People We Know
After more than four decades of service, mainly as a volunteer, to Post-Polio Health International and its predecessor organizations, Judith Raymond Fischer is retiring as IVUN’s Information Specialist, the last in a series of positions she has filled over the years.
Fischer became involved with the organization, which published the Rehabilitation Gazette, in the late 1960s when it was coordinated from the Chagrin Falls, Ohio, home of founders Gini and Joe Laurie. Gini Laurie continued the work after moving back to St. Louis, and Fischer moved to St. Louis in 1984 to become the organization’s first executive director. With Laurie, Frederick M. Maynard, MD, and D. Armin Fischer, MD, she co-edited the first edition of Handbook on the Late Effects of Poliomyelitis for Physicians and Survivors.
Fischer helped Laurie coordinate the International Polio and Independent Living Conferences and began publication of IVUN News (now Ventilator-Assisted Living). She resigned as executive director in 1987 when she married Dr. Armin Fischer and moved to southern California, where she continued to edit the publication for ventilator users until 2005.
Since then, as IVUN’s Information Specialist, Fischer has edited the Resource Directory for Ventilator-Assisted Living, compiled the Home Ventilator Guide, and contributed “From Around the Network” information for Ventilator-Assisted Living. This regularly featured column provides readers with the latest data on new products and services, and it has become a trusted source for medical news of interest to ventilator users and for accurate information on government policies and disability issues. Her network of contacts has also been the source of many informative first-person stories about ventilator users. She also has served as IVUN’s liaison with the Home Care NetWork Steering Committee of the American College of Chest Physicians.
"Judith has been a strong advocate for IVUN and all patients with chronic ventilator needs,” said Nicholas S. Hill, MD, Chief, Pulmonary, Critical Care & Sleep Medicine, Tufts Medical Center, Boston, Massachusetts. “You’ve certainly gained my admiration for your commitment and your thoughtful approach to the many challenges we’ve all faced.”
Joan L. Headley, who succeeded Fischer as executive director, said, “IVUN is grateful for Judith’s many contributions over the years. She has been a valuable friend and resource for me, and I know I can depend on her wise counsel to IVUN when needed.”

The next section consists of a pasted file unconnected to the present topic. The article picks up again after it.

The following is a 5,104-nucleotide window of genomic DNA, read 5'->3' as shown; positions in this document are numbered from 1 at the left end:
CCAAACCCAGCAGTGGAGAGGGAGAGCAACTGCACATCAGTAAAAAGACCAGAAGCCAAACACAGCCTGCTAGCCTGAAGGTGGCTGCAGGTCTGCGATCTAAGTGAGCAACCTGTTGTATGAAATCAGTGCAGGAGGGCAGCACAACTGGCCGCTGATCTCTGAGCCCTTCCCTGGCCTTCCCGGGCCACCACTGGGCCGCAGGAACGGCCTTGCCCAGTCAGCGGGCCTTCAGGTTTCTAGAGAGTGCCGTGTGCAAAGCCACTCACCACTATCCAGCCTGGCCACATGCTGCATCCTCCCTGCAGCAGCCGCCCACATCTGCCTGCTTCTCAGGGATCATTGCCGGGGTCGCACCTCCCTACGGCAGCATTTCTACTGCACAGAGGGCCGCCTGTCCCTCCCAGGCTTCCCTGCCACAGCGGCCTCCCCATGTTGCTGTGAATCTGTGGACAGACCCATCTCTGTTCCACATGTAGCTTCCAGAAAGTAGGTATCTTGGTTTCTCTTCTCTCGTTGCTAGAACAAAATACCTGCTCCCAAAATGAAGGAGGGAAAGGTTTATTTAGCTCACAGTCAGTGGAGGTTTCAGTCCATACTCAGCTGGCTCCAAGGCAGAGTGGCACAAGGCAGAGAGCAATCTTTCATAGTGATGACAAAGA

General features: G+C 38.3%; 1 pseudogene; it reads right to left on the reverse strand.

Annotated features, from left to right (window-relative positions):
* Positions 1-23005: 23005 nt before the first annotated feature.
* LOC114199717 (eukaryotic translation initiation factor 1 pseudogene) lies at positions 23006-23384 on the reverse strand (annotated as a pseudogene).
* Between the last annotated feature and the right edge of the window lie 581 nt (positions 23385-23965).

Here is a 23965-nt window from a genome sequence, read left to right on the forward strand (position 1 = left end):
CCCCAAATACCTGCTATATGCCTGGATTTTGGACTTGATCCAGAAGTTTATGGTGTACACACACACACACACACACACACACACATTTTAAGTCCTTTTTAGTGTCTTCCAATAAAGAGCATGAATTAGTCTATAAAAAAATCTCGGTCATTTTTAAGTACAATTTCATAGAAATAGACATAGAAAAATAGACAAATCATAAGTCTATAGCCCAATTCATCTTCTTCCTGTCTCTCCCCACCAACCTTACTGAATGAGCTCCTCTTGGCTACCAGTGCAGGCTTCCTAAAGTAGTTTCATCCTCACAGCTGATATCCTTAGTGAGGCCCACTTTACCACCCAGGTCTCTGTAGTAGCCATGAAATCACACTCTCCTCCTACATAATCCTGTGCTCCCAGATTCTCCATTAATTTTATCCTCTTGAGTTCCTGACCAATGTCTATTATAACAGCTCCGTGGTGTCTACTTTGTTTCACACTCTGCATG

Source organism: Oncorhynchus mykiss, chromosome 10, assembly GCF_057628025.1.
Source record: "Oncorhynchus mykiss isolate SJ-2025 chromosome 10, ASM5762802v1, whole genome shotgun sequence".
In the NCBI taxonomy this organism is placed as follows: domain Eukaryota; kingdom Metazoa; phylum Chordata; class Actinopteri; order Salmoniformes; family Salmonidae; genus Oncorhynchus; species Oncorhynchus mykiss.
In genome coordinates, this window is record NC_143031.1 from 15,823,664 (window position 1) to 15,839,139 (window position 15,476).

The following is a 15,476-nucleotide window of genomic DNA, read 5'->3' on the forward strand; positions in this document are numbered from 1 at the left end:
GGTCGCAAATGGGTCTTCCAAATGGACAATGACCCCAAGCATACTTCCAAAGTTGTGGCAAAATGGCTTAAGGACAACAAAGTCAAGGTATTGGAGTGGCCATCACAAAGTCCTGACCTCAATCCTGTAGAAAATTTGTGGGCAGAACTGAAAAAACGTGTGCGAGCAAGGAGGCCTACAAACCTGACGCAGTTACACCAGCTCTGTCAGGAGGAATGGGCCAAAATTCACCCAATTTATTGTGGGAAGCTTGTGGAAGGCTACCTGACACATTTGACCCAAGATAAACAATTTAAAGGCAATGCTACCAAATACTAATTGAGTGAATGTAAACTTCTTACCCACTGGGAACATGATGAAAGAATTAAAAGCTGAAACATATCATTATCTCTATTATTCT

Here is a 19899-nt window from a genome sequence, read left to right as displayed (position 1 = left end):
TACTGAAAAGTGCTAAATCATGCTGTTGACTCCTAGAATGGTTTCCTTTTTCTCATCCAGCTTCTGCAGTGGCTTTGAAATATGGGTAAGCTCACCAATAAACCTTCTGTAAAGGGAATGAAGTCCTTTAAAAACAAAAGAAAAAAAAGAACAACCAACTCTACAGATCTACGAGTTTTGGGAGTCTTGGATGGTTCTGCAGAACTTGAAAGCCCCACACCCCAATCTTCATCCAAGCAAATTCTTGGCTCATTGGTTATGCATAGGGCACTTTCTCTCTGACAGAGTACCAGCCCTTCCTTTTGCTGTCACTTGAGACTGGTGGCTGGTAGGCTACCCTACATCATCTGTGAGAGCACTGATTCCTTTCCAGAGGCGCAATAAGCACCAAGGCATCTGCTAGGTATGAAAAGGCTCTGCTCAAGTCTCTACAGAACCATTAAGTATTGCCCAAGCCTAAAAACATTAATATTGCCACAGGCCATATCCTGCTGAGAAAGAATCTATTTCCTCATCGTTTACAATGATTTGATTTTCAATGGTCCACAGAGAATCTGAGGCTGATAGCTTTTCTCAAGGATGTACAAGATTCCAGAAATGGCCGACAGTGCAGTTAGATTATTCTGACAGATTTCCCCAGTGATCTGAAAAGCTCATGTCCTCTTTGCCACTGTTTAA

"Every day is a good day, and some days are better than others." Gary McPherson, 1946-2010
Gary McPherson, CM, AOE, LLD, died May 8 of colon and liver cancer. A vent user since 1955 due to polio, Gary spent 34 years living in a special ward at University Hospital in Edmonton, Alberta. He moved out of the hospital into his own home in 1989, after marrying Valerie Kamitomo in 1988.
Gary became a successful businessman and politician in Edmonton, Alberta, influencing public policy by serving as head of the Premier's Council on the Status on Persons with Disabilities. He also was president of the Canadian Wheelchair Sports Association and received innumerable honorary degrees and awards, including the Order of Canada (see below).
In 2006, Gary campaigned as a candidate for the premiership of the Progressive Conservatives in Alberta, and although he did not win, his sense of humor and engaging smile enlivened the campaign.
Rolling On, a biography by Gerald Hankins, was published in 2003, and Gary's autobiography, With Every Breath I Take, in 2007.
Gary is survived by his wife Val and children Keiko and Jamie.
A champion frog breather, Gary used glossopharyngeal breathing during the day. His 1983 video demonstrating frog breathing can be viewed at www.garymcpherson.com/?#Frog_Breathing
Gary's account of hospital experiences in 2008 appeared in Ventilator-Assisted Living, www.ventusers.org/edu/valnews/VAL_23-1spring09p6-7.pdf.
Comments from Joan L. Headley, MS, Executive Director, Post-Polio Health International, at the celebration